Mollye Barrows:                So this is an interesting one too. So three days after the New Jersey State appeals court said that he was wrong to make that call. They said something similar about judge Marcia Silva and it was her decision also not to pursue.

Mike Papantonio:             Marcia Silva.

Mollye Barrows:                Is the judge’s name. And she ruled that a 16 year old, basically that was accused of raping a 12 year old girl, that that person should also not be tried as an adult because that the only real harm in her opinion that prosecutors said this 12 year old suffered was losing her virginity. That even if she had said no, but basically that’s what the state appeals court said, that that had nothing to do with it and it, and even if she had said no, which prosecutor said she did say no, it basically still would’ve been an alleged assault because of her age.

Mike Papantonio:             What did the judge say about that?

Mollye Barrows:                So basically she said that she, you know, that they were the only two people there at the time that there wasn’t a lot of other evidence, that they were the only witnesses. So it was a, he said, she said sort of situation and because of that and because the girl just lost her virginity that it wasn’t that emotionally.

Mike Papantonio:             The judge said losing your virginity wasn’t a big thing.

Mollye Barrows:                Wasn’t, yeah.

Mike Papantonio:             Wasn’t a big thing.

Mollye Barrows:                That the prosecution did not proven that it was emotionally painful.

Mike Papantonio:             Okay. Let’s go, let’s go to the heart of it. The heart of it is did this, that New Jersey has laws as a public policy, they have laws. And those laws are written according to what, what you would feel are the, the, the public is accepting of as a public policy. These judges say, no, we’re smarter than all that. We know more than all that. We know, for example, this little upper middle class…

Mollye Barrows:                Right.

Mike Papantonio:             White kid is gonna do, he’s got good parents. He goes from a good school and he’s gone. I can read the future and I can say, he’s not going to rape anybody else. Let me just tell you something. It doesn’t stop there. You know.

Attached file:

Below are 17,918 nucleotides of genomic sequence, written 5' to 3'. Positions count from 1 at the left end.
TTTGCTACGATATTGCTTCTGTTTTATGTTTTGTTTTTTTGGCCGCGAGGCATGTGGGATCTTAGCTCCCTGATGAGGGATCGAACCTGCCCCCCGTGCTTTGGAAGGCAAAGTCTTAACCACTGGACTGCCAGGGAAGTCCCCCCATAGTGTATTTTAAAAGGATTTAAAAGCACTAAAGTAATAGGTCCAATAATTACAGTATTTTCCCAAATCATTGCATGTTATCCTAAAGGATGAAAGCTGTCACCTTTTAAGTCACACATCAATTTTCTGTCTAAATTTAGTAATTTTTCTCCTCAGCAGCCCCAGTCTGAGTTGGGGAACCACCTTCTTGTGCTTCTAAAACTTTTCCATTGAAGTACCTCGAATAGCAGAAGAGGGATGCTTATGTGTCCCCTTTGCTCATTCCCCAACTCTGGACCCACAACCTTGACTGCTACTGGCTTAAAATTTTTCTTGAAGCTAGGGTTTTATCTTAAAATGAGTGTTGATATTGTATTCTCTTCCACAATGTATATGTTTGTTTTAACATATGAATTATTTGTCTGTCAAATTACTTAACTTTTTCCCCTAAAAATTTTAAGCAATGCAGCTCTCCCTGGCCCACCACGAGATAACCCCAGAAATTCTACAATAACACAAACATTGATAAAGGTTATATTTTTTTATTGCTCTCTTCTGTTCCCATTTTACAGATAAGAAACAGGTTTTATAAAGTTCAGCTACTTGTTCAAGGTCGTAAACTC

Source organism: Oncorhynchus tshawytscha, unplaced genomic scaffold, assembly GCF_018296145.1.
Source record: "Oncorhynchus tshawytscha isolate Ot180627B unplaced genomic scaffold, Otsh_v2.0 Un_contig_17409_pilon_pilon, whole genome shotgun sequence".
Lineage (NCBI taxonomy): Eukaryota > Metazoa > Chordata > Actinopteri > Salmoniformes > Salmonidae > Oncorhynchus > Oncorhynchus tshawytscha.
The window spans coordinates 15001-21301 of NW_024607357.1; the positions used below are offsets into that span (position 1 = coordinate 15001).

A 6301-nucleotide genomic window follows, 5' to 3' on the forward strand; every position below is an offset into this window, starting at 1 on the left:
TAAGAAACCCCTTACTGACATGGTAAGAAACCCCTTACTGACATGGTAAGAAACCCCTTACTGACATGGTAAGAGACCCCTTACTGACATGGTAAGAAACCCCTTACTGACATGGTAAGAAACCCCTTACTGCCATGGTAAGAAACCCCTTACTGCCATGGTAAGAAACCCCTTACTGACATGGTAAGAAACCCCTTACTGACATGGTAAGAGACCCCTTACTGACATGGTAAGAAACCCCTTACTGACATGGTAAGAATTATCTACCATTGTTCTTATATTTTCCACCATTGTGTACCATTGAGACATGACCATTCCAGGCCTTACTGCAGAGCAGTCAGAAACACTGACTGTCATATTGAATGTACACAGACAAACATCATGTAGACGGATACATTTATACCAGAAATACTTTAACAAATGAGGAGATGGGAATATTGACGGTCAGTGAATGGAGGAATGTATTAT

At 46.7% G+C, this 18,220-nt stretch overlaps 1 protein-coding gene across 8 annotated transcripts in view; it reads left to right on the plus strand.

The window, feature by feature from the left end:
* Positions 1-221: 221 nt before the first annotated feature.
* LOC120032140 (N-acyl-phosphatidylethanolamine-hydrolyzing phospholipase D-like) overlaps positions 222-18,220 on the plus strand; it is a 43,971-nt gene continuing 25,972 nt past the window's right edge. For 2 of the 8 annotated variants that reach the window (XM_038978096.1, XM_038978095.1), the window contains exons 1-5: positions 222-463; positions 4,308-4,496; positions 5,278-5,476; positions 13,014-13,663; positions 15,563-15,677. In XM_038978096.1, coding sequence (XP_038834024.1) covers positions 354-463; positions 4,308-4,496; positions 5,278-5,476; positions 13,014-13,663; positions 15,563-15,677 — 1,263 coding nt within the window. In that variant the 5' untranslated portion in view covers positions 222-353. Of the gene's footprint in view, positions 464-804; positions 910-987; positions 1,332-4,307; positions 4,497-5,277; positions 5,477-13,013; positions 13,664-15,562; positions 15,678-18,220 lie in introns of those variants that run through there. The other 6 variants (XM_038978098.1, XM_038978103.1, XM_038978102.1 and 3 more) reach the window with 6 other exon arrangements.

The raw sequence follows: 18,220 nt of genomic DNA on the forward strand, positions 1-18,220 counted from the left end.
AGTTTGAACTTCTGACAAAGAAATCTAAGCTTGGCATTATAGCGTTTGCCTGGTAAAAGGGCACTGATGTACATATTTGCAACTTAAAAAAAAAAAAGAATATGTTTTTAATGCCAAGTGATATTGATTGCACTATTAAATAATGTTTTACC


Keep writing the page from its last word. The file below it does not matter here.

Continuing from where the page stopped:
Mollye Barrows:                Absolutely not.

Mike Papantonio:             If I, if I’m making a prediction, we’re going to see problems with this kid somewhere else. It’s either gonna be rape of some type or there’s going to be an, it’s a repetitive thing. And for a judge to say, hey, you know, this is just a one time shot, we got to give him a break. It’s contrary to public policy. And that’s what, that’s what the appellate court said.

Mollye Barrows:                Right. That’s exactly what they said. That it wasn’t up to you to decide arbitrarily because your opinion differed with the prosecutor. That’s why you have prosecutors in this case. This was their recommendation. They had the evidence to back it up. And in both cases, both cases they basically said, you judges, you know, forced your will in a situation where it was not necessarily, it wasn’t the law and you didn’t follow the law and you need to follow the law.

Mike Papantonio:             And these judges just thought they were smarter than everybody else.

Mollye Barrows:                Well, at least the state appeals court upheld that. And, and, and I think in this time and place now that people are more apt to criticize decisions like this.

Mike Papantonio:             Yeah, yeah.

Mollye Barrows:                And there are five senators in fact, who are, are legislators who are calling for their removal from the bench.

Mike Papantonio:             Yeah. Yeah, get rid of these judges, the first place to start. Thank you for joining me, Mollye.

Mollye Barrows:                Thanks Pap.

Mike Papantonio:             Okay.

Mike Papantonio is an American attorney and television and radio talk show host. He is past president of The National Trial Lawyers, the most prestigious trial lawyer association in America; and is one of the few living attorneys inducted into the Trial Lawyer Hall of Fame. He hosts the international television show "America's Lawyer"; and co-hosts Ring of Fire Radio, a nationally syndicated weekly radio program, with Robert F. Kennedy, Jr. and Sam Seder.